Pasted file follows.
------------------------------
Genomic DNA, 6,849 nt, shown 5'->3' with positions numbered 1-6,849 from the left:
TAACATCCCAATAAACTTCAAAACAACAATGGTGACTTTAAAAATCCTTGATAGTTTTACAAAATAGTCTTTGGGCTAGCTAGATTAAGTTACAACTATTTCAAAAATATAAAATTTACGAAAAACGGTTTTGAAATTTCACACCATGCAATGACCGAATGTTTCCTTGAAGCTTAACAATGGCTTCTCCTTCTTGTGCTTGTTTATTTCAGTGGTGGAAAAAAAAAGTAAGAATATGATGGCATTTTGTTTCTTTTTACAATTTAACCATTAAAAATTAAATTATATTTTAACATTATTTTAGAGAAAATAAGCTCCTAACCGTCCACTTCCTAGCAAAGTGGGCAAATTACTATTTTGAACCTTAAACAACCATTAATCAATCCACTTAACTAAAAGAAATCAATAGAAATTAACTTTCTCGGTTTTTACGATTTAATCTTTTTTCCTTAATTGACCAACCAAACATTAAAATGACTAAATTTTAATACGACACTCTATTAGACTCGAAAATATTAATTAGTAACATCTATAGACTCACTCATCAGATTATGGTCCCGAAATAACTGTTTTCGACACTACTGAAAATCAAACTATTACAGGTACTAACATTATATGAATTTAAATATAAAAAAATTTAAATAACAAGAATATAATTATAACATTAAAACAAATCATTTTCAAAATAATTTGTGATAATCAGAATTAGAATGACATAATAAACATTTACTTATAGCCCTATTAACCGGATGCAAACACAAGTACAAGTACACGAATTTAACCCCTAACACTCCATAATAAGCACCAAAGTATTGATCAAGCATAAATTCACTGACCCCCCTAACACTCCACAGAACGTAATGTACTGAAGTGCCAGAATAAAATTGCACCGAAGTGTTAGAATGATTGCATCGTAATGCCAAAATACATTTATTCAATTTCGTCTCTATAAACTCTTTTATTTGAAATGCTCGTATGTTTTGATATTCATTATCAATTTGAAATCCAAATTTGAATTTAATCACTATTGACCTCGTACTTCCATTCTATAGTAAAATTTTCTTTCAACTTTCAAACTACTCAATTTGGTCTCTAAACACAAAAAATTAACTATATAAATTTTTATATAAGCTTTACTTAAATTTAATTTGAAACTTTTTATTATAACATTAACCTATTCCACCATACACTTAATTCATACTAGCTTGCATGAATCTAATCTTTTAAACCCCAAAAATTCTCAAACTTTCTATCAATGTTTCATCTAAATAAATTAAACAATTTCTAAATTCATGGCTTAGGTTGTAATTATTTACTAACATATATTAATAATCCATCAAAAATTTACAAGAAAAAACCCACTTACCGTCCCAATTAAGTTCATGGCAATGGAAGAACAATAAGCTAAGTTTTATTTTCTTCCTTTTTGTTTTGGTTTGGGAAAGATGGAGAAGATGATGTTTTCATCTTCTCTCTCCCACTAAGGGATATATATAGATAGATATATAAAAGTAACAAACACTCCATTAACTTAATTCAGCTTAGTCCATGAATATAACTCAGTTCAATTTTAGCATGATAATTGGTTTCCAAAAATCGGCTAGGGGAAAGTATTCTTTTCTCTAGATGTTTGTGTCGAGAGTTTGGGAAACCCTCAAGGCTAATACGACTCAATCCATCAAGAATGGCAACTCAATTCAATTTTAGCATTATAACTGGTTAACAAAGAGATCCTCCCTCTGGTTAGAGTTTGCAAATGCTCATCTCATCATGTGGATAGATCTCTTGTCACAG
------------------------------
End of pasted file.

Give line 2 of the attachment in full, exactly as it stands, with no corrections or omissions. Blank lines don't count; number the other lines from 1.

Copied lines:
TAACATCCCAATAAACTTCAAAACAACAATGGTGACTTTAAAAATCCTTGATAGTTTTACAAAATAGTCTTTGGGCTAGCTAGATTAAGTTACAACTATTTCAAAAATATAAAATTTACGAAAAACGGTTTTGAAATTTCACACCATGCAATGACCGAATGTTTCCTTGAAGCTTAACAATGGCTTCTCCTTCTTGTGCTTGTTTATTTCAGTGGTGGAAAAAAAAAGTAAGAATATGATGGCATTTTGTTTCTTTTTACAATTTAACCATTAAAAATTAAATTATATTTTAACATTATTTTAGAGAAAATAAGCTCCTAACCGTCCACTTCCTAGCAAAGTGGGCAAATTACTATTTTGAACCTTAAACAACCATTAATCAATCCACTTAACTAAAAGAAATCAATAGAAATTAACTTTCTCGGTTTTTACGATTTAATCTTTTTTCCTTAATTGACCAACCAAACATTAAAATGACTAAATTTTAATACGACACTCTATTAGACTCGAAAATATTAATTAGTAACATCTATAGACTCACTCATCAGATTATGGTCCCGAAATAACTGTTTTCGACACTACTGAAAATCAAACTATTACAGGTACTAACATTATATGAATTTAAATATAAAAAAATTTAAATAACAAGAATATAATTATAACATTAAAACAAATCATTTTCAAAATAATTTGTGATAATCAGAATTAGAATGACATAATAAACATTTACTTATAGCCCTATTAACCGGATGCAAACACAAGTACAAGTACACGAATTTAACCCCTAACACTCCATAATAAGCACCAAAGTATTGATCAAGCATAAATTCACTGACCCCCCTAACACTCCACAGAACGTAATGTACTGAAGTGCCAGAATAAAATTGCACCGAAGTGTTAGAATGATTGCATCGTAATGCCAAAATACATTTATTCAATTTCGTCTCTATAAACTCTTTTATTTGAAATGCTCGTATGTTTTGATATTCATTATCAATTTGAAATCCAAATTTGAATTTAATCACTATTGACCTCGTACTTCCATTCTATAGTAAAATTTTCTTTCAACTTTCAAACTACTCAATTTGGTCTCTAAACACAAAAAATTAACTATATAAATTTTTATATAAGCTTTACTTAAATTTAATTTGAAACTTTTTATTATAACATTAACCTATTCCACCATACACTTAATTCATACTAGCTTGCATGAATCTAATCTTTTAAACCCCAAAAATTCTCAAACTTTCTATCAATGTTTCATCTAAATAAATTAAACAATTTCTAAATTCATGGCTTAGGTTGTAATTATTTACTAACATATATTAATAATCCATCAAAAATTTACAAGAAAAAACCCACTTACCGTCCCAATTAAGTTCATGGCAATGGAAGAACAATAAGCTAAGTTTTATTTTCTTCCTTTTTGTTTTGGTTTGGGAAAGATGGAGAAGATGATGTTTTCATCTTCTCTCTCCCACTAAGGGATATATATAGATAGATATATAAAAGTAACAAACACTCCATTAACTTAATTCAGCTTAGTCCATGAATATAACTCAGTTCAATTTTAGCATGATAATTGGTTTCCAAAAATCGGCTAGGGGAAAGTATTCTTTTCTCTAGATGTTTGTGTCGAGAGTTTGGGAAACCCTCAAGGCTAATACGACTCAATCCATCAAGAATGGCAACTCAATTCAATTTTAGCATTATAACTGGTTAACAAAGAGATCCTCCCTCTGGTTAGAGTTTGCAAATGCTCATCTCATCATGTGGATAGATCTCTTGTCACAG